The consensus that no one agrees on

Amy Harmon in the New York Times: Hollywood Has a Setback in Controls for Digital TV.

“Frankly we’re surprised,” said Ken Johnson, a spokesman for Representative Billy Tauzin, the Louisiana Republican who leads the committee. “When we looked at the report we said, `Boy, we’ve got a lot of work to do.’ “

This is very good news. I’m a moderate when it comes to digital content protection — I think Hollywood studios and record labels have some legitimate concerns, and I see room for common ground between content owners, the tech industry and users. (See this month’s Release 1.0 for more.) But secretive, extreme efforts to impose absolute control by law will only retard innovation and harm the very industries proposing them.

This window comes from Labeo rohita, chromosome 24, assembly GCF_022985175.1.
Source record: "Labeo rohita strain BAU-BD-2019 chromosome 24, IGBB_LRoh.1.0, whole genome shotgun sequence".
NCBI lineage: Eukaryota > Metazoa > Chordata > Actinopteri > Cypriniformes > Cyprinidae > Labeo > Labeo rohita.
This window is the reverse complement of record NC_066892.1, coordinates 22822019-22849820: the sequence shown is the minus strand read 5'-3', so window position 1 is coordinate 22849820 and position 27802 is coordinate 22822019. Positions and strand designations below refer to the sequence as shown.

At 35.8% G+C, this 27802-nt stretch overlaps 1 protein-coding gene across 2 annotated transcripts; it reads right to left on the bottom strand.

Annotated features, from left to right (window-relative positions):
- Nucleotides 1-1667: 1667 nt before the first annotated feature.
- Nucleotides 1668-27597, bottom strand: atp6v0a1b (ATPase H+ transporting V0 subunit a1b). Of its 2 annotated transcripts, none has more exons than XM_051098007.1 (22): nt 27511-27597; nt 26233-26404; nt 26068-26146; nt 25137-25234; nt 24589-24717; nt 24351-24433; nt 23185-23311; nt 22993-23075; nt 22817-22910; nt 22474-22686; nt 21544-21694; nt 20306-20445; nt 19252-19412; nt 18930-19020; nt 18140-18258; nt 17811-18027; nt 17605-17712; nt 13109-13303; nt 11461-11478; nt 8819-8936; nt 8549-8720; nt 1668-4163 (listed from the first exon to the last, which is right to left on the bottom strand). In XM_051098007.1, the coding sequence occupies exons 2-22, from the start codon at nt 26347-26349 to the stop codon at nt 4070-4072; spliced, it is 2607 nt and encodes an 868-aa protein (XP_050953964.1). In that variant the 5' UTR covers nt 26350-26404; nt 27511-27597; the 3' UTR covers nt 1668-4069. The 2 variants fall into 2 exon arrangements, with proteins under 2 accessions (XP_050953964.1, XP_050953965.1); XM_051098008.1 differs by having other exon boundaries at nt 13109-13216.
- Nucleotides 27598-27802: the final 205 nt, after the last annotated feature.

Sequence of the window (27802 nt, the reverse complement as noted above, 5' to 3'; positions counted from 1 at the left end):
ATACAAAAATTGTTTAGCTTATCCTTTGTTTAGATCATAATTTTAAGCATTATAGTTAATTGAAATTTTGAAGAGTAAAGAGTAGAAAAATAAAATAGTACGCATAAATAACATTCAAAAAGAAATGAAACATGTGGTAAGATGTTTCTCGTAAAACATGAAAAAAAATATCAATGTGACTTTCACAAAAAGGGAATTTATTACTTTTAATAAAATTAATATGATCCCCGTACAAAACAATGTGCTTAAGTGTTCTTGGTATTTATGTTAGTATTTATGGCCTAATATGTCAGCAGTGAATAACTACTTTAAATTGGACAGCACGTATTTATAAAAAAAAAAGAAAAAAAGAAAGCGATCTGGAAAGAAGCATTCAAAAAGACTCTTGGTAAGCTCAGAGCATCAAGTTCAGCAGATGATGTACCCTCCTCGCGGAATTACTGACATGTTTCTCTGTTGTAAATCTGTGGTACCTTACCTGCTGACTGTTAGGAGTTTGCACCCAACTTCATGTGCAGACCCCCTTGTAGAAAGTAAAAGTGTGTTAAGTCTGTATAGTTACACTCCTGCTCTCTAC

The quote above suggests that key members of Congress were listening to Hollywood assurances that this was a simple case of responsible companies against lawless pirates. It’s not. There’s an important debate we need to have about what constitutes fair use in the digital age, where innovation comes from, whether some free copying actually stimulates purchases, and which historical models are most relevant to today. Anyone who tries to short-circuit that debate by claiming these are black-and-white issues is trying to subvert the political process and the technical standards process.

If you’re not familiar with the Broadcast Protection Discussion Group, and how it is secretly trying to create legal mandates restricting every digital media device, go read the Electronic Frontier Foundation’s excellent Consensus at Lawyerpoint Weblog. (And while you’re there, don’t miss this excellent animated parody.)